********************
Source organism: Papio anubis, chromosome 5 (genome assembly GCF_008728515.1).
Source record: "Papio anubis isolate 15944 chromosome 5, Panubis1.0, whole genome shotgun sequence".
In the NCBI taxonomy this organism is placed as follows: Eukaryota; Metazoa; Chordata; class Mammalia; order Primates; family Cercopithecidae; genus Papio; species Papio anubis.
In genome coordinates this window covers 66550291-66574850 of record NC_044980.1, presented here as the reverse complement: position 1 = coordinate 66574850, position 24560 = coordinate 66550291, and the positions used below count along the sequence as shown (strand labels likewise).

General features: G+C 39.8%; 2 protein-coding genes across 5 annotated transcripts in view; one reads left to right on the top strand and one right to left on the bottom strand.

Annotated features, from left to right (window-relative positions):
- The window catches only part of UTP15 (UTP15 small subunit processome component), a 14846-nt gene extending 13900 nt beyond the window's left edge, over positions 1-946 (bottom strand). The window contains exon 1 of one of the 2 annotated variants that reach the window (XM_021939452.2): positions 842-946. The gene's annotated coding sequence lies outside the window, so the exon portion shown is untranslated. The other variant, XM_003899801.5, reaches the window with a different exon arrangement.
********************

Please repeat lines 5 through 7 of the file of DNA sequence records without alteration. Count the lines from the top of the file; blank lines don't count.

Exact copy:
General features: G+C 39.8%; 2 protein-coding genes across 5 annotated transcripts in view; one reads left to right on the top strand and one right to left on the bottom strand.

Annotated features, from left to right (window-relative positions):
- The window catches only part of UTP15 (UTP15 small subunit processome component), a 14846-nt gene extending 13900 nt beyond the window's left edge, over positions 1-946 (bottom strand). The window contains exon 1 of one of the 2 annotated variants that reach the window (XM_021939452.2): positions 842-946. The gene's annotated coding sequence lies outside the window, so the exon portion shown is untranslated. The other variant, XM_003899801.5, reaches the window with a different exon arrangement.